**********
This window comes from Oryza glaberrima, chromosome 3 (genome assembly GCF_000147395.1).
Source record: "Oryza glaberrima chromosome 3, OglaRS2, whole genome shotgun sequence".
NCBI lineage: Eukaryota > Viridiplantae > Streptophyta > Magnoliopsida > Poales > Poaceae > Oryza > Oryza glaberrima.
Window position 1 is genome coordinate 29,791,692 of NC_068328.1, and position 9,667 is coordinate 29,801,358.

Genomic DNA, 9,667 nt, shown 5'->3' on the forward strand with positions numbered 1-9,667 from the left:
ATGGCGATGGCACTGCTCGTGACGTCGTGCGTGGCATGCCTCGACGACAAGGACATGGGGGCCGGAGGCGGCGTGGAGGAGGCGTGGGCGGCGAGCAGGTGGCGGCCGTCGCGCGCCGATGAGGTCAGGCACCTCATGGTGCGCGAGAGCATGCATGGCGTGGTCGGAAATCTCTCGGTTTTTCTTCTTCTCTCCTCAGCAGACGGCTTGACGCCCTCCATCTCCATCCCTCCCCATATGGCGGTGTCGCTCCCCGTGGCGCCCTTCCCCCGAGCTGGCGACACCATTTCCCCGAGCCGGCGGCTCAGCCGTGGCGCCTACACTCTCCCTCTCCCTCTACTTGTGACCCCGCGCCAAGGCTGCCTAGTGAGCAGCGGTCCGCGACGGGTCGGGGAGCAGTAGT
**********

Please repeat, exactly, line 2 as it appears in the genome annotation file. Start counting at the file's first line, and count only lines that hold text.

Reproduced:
Source record: "Oryza glaberrima chromosome 3, OglaRS2, whole genome shotgun sequence".